Former Washington quarterback Joe Theismann was the guest speaker during Friday’s luncheon hosted by the Charlotte Touchdown Club at the Westin Hotel.
For more than an hour, Theismann spoke about his historic football career and his relationship with former coach Joe Gibbs, who introduced Theismann to the crowd. Theismann led Washington to a Super Bowl win in 1982 and is the franchise’s all-time leader in passing yards.
Theismann’s career ended after a Monday Night Football game against the New York Giants in 1985, when he broke his leg while being sacked by Giants linebackers Lawrence Taylor and Harry Carson.
Before his speech, Theismann talked with the Observer about the state of the Carolina Panthers, quarterback Cam Newton’s recent contract extension and the injury that ended Theismann’s career.
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Q: What was your initial reaction to Cam Newton’s contract extension (five-year, $103.8 million)?
A: I was excited for Cam. ... Cam had himself in a situation where he’s a good enough football player. I think he deserves it, because that’s what the market bears. The big thing, I mentioned this on a radio show the other day, for Cam ... is don’t try to justify your money. Continue to improve as a football player and a leader of this football team. But don’t feel like you need to justify to anybody the amount of money you’re making. I think that’s one of the most important things and one of the pitfalls the guys fall into. Everybody is going to come up to him and say, “Now you have to earn your money.” You already have earned your money. Now it’s a question of getting better at your trade.
Q: During Newton’s press conference, general manager Dave Gettleman and coach Ron Rivera said they believe Newton can take the team to the “promised land.” How can you see him continue to make the progression he’s made and reach that?
A: Cam’s shown an awfully lot of toughness. He’s shown mental fortitude. He’s continued to improve at his trade, which is throwing the football. Nobody doubts his athletic skills. I watch him do things that are just phenomenal. It’s nigh on impossible to do some of the things. Physically, I considered myself a mobile quarterback. I watch Cam, and I’m humbled in a big way by his ability to escape. I think he has to become more accurate as a pocket passer. That’s the one element he can work on and continue to get better and better at. But it’s the team that’s coming together around him. You need to be able to run the football, you need to be able to play great defense and you need receivers you’re comfortable with. That’s what I think is going to happen this year. I still think Carolina is still the team in the (NFC South) division to beat.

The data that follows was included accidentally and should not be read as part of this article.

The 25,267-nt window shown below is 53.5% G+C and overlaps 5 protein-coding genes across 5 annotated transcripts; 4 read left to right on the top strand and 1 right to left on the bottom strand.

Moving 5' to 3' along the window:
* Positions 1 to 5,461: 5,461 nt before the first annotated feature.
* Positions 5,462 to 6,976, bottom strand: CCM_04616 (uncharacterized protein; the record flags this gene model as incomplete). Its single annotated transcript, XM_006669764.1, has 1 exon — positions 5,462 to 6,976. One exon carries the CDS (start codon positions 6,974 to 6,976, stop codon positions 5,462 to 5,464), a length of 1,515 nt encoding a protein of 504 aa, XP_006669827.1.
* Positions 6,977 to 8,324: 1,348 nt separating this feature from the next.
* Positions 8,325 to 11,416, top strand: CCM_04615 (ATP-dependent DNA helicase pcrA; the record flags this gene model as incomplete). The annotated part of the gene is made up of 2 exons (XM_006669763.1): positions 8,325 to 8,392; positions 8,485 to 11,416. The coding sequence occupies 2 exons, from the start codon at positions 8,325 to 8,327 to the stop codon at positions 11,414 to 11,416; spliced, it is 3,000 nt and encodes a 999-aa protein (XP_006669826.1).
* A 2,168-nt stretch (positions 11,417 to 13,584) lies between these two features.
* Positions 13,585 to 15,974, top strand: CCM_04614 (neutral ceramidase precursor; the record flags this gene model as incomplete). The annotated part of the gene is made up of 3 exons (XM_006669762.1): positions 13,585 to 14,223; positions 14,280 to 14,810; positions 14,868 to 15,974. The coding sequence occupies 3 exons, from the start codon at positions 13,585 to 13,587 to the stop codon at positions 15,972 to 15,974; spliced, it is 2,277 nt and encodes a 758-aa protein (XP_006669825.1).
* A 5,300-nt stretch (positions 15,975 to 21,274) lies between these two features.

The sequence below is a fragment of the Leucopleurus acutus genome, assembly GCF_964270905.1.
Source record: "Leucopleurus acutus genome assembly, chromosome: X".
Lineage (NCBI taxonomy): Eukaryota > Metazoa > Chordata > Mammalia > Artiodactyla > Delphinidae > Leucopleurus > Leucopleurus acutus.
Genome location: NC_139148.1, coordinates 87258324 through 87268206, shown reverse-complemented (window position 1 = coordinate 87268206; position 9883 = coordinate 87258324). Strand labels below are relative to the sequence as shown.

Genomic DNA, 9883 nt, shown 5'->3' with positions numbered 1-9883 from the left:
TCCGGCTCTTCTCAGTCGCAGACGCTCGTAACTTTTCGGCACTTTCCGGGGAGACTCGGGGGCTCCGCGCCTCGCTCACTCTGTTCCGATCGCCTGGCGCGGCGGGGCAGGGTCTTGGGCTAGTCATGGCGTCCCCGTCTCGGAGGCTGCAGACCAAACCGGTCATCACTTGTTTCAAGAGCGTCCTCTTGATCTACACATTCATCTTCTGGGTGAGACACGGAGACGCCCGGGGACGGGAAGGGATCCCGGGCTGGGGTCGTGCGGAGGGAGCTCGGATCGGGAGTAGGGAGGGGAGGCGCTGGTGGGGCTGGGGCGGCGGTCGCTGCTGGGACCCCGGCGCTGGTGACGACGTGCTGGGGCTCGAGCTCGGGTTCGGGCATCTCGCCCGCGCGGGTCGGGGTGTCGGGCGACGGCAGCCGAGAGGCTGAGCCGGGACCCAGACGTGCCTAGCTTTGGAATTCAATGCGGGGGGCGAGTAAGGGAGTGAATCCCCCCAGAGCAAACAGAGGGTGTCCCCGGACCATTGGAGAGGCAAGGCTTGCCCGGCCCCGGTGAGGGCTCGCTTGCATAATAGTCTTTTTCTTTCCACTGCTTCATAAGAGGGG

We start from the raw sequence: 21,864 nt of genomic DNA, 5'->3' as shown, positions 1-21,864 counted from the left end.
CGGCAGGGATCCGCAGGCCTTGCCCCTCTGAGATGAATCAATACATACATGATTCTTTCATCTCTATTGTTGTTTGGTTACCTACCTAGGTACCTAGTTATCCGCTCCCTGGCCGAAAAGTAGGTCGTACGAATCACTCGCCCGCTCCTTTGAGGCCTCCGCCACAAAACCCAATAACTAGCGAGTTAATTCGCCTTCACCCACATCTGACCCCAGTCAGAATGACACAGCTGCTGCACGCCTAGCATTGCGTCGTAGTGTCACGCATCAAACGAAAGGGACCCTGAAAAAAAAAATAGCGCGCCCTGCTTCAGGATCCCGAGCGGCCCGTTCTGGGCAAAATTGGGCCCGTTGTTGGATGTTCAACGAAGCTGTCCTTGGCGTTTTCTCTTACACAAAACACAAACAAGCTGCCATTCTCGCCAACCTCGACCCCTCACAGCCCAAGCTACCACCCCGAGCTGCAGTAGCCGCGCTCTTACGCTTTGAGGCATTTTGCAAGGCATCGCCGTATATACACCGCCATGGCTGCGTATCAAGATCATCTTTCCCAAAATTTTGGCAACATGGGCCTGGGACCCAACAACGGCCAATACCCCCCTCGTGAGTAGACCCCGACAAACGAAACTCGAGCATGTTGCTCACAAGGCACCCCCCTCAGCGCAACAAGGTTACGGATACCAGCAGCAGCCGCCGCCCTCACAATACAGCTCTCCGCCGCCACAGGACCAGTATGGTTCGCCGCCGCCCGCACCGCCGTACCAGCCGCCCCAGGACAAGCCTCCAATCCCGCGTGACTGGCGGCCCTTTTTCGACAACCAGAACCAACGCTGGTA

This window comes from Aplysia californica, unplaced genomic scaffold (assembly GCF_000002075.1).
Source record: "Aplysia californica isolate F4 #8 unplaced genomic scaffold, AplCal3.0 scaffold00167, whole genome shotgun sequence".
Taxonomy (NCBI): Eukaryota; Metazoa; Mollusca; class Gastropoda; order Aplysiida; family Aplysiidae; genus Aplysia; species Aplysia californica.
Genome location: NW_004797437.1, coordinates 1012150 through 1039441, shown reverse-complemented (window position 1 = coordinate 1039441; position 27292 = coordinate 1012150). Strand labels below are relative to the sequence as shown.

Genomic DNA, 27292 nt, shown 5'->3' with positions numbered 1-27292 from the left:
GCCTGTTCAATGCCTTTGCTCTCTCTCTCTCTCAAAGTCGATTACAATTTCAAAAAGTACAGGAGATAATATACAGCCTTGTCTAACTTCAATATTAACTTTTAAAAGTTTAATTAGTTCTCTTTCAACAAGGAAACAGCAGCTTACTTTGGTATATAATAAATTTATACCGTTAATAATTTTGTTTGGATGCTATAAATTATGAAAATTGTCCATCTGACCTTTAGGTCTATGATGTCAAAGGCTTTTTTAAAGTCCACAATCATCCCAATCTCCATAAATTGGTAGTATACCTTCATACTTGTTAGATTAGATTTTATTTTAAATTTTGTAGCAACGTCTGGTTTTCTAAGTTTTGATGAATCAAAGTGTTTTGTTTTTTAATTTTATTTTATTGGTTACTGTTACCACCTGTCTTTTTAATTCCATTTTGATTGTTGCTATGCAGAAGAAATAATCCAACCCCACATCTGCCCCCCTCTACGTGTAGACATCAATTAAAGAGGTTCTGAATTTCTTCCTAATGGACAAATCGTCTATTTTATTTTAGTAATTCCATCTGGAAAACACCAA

Q: How can you see Carolina continue to improve around Newton on the offensive side of the ball and Luke Keuchly on the defensive side of the ball?
A: You bring in pieces. You add to the defensive line. You add to the secondary one or two players. I don’t think Carolina is that far away, and I don’t think they’re that far away in their mind either. Maybe two or three players if they add them in the right place. I think (Kelvin) Benjamin has to watch his weight. He can’t be a little, pudgy receiver. He’s a second-year kid, and that’s the one thing. I think the problem he’s going to run into if his weight gets out of hand, as a receiver you’re not going to be able to run as much, which means you’re probably going to wind up with more (hamstring) pulls than most people. You can’t make the team in the tub. It doesn’t do you any good. It’s an old saying, but it’s a true saying. The only way to get better in our business is to show up every day, go to work and learn. By missing OTAs, by missing minicamp time, you haven’t learned anything, and eventually somebody will replace you.
Q: You mentioned how quickly a career can come to an end. Given your injury, how can you see Newton live out his contract, especially as a mobile quarterback?
A: He needs to play smart football. Anybody that has the abilities he has, don’t take the unnecessary hits. He has nothing to prove to anyone about his manhood. He’s a tough guy. He doesn’t need to try to run over safeties. He doesn’t have to try to run over linebackers. He has to try to avoid them and avoid as much contact as he can, because the only way you’re good to your football team is when you’re on the field, not on the sidelines rehabilitating.
Q: What do you remember about that moment when you suffered your injury?
A: I remember everything. I can close my eyes today. I can see Joe’s (Gibbs) face. I can see (Washington trainer) Bubba Tyer’s face. I can feel the moister on my back. Off to my left was the big clock at 10:05 p.m. I remember that. I remember the sounds and the smells. It will be 30 years this year, and to me, sometimes it feels just like yesterday.
Q: What sort of relationship have you had with Lawrence Taylor since then?
A: We play golf together. We’ve played golf together. I just won’t let him stand on my left side.